Il Maestro

30 September 2019

Cameron Wood 

Master chef Alessandro Pavoni who heads up Ormeggio at The Spit on Sydney’s northside has travelled the world cooking modern Italian delicacies. Ocean sampled a menu of five courses aboard Gulf Cra’s elegant Ghost II. From Brescia, Italy, Alessandro Pavoni recalls a childhood spent at the elbow of his nonna. “Grandmothers are almost always the best cooks in Italian families,” he explained. “And it didn’t take me long to realise that mine was incredible. My grandfather had 11 brothers, and my grandma had to cook for all of them after their mother died. I remember on Sundays, she would wake up early and prepare a feast for the family. As a kid, she would give me jobs in the kitchen, and I would help her cook ravioli or spaghetti. I’d even stuff the hens! I gained a lot of inspiration from her.”

When this passionate chef arrived in Sydney 15 years ago, he was frustrated because of what he saw as a dearth of quality Italian food. “There were a couple of good Italian restaurants, but the rest were pretty average. Quality produce was also hard to get. In the past five years, though, there has been an amazing change in Sydney in the quality of produce and producers, as well as the calibre of chefs and [Italian] restaurants.” Having worked with world-famous chefs Iginio Massari and Giuseppe Maffoli in Brescia, at La Rotonde in France, the Michelin-starred Villa Fiordaliso on Lake Garda, and even at Restaurant Lido in Bermuda, Chef Pavoni moved to Sydney in 2003 and was appointed Executive Chef at the Park Hyatt in 2005.

In 2009, Pavoni rolled the proverbial dice again and started his first restaurant venture, Ormeggio at The Spit. The blend of contemporary flavours, techniques and textures with his northern Italian culinary heritage proved an instant hit. Pavoni says, “I love to embrace traditional recipes that have been handed down through the families of my region and mix it with local produce.”

This passion and enthusiasm led Pavoni to work further at promoting quality Italian culinary culture in Australia, signing on to serve on the executive committee of the Council of Italian Restaurants in Australia (CIRA), a position he holds dear to his Heart. While guests sipped French champagne and devoured what Alessandro and his team call their interpretation of baccala cappuccino — salted cod, slow-cooked in milk and olive oil with anchovies, brioche croutons and Dutch cream potatoes cooked in cream and milk — we were treated to fresh crostini topped with a burrata and anchovy mixture. As the boisterous chef was quick to point out, the stracciatella cheese is the hero of the dish as it brings everything together and enhances the anchovy.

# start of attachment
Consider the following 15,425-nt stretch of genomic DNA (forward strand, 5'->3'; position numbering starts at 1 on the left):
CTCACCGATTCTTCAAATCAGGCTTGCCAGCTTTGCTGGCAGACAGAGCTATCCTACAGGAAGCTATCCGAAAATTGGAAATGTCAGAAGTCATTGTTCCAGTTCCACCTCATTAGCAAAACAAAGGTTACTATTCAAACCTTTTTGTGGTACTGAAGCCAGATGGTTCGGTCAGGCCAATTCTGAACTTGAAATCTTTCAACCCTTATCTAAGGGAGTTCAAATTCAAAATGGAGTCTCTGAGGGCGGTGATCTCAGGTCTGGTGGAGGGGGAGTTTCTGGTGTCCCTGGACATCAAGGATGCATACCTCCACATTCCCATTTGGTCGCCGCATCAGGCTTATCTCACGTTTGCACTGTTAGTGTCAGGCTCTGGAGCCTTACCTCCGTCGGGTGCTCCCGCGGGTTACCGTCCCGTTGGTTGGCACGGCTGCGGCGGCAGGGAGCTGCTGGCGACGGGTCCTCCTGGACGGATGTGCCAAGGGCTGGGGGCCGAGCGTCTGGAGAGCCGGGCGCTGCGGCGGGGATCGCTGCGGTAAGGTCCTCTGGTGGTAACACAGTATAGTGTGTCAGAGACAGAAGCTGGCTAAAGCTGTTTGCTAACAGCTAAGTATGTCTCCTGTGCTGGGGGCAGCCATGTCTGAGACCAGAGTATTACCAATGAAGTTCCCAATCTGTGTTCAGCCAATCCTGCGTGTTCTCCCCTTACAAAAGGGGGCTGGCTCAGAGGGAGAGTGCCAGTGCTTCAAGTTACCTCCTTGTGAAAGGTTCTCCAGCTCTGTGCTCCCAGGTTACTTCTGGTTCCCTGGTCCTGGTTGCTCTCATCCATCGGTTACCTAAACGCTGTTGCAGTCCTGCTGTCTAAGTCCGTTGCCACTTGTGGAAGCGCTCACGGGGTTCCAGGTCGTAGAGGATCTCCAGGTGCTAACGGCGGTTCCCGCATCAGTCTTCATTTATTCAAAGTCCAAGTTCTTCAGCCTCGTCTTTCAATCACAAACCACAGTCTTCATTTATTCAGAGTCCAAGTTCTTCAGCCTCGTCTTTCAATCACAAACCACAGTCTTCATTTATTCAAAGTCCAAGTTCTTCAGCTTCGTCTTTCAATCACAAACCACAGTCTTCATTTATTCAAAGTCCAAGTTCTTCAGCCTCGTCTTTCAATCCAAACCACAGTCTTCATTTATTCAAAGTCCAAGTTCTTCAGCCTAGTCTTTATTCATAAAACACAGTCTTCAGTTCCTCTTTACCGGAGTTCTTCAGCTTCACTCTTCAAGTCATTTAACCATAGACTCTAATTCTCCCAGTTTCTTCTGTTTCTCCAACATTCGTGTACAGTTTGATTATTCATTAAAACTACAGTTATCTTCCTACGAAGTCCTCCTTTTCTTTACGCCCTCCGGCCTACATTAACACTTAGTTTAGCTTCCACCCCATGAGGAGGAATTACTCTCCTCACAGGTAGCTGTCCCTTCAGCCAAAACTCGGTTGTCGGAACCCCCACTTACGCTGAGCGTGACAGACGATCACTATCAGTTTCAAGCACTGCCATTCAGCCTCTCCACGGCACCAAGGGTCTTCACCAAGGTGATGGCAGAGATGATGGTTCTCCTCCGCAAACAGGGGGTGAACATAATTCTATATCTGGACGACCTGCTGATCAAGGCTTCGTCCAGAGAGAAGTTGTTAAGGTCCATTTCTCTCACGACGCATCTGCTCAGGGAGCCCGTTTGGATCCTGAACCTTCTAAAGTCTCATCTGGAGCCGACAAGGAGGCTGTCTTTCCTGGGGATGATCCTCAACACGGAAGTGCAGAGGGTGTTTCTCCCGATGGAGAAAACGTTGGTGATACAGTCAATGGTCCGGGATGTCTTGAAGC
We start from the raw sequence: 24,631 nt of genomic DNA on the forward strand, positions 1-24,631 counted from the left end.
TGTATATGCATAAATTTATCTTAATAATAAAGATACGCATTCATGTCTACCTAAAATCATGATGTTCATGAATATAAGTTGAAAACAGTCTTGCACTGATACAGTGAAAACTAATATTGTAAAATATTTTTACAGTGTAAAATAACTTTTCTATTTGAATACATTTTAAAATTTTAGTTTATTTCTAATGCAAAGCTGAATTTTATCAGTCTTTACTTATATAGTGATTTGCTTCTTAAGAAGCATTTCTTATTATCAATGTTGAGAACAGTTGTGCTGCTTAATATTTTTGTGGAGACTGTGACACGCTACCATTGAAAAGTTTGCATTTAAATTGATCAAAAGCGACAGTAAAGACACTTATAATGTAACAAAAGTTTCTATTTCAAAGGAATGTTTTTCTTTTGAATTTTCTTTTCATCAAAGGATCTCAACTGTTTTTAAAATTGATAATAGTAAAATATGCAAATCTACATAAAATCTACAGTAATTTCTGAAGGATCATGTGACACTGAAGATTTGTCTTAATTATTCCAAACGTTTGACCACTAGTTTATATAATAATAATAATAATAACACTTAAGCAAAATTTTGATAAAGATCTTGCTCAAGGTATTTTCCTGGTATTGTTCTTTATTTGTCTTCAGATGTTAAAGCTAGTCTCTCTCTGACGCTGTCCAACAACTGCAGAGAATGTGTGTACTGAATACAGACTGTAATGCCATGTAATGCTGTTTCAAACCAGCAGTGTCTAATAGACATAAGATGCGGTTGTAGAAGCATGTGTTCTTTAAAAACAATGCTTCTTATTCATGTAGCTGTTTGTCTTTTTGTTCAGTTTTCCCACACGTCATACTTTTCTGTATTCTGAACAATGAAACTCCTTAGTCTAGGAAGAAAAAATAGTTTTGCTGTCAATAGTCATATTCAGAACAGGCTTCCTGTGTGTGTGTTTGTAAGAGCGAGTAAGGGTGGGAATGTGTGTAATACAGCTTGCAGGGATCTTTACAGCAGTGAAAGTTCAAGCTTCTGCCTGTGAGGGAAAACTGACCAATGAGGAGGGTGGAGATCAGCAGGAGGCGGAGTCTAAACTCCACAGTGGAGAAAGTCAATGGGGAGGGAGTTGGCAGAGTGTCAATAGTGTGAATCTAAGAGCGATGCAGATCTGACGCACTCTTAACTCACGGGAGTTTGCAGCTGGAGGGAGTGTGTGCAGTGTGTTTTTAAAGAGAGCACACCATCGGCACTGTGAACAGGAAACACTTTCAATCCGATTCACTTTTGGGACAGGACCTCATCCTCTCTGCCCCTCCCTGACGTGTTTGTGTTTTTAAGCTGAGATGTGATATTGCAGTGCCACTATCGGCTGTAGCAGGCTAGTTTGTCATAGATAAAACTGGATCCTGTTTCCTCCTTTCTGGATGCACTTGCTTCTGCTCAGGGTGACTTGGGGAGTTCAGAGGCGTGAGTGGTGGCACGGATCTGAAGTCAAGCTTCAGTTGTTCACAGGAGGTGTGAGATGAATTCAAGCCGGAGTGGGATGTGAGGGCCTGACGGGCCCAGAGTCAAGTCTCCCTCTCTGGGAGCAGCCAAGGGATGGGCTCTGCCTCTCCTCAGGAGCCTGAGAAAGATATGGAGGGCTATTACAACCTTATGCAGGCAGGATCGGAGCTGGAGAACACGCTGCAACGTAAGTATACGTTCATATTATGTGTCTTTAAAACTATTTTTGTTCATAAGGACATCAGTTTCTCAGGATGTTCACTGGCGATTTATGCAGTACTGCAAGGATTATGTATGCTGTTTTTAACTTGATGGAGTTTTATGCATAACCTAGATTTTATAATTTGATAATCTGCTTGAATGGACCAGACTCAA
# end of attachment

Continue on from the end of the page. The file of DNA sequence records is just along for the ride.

Taking our seats in the spacious cockpit of Ghost II, optimised for Australian conditions and our penchant for dining alfresco, it wasn’t long before our master chef arrived from the galley armed with plates of Vitello tonnato. Comprising veal tartar, anchovy dressing, homemade tuna mayonnaise, roasted pine nuts, sourdough croutons and fresh watermelon radish, this ravishing dish was breathtaking, and expertly paired with a blissful 2015 Piazzano Messidoro Sangiovese-Syrah rosé. It wasn’t long before another northern Italian wonder, Venice, came into the picture through a delicious, full-bodied 2012 Palazzo Delle Torri Allegrini Valpolicella Superiore red wine, exquisitely paired with what would quickly become my favourite dish of the day, brasato: a wagyu beef cheek, marinated for seven days in red wine, slow-cooked and then grilled over charcoal.

Dessert, tiramisu in textures paired with a wickedly sweet 2015 Zaccagnini Plaisir, was full of this family’s love and reflected their shared Italian pride.

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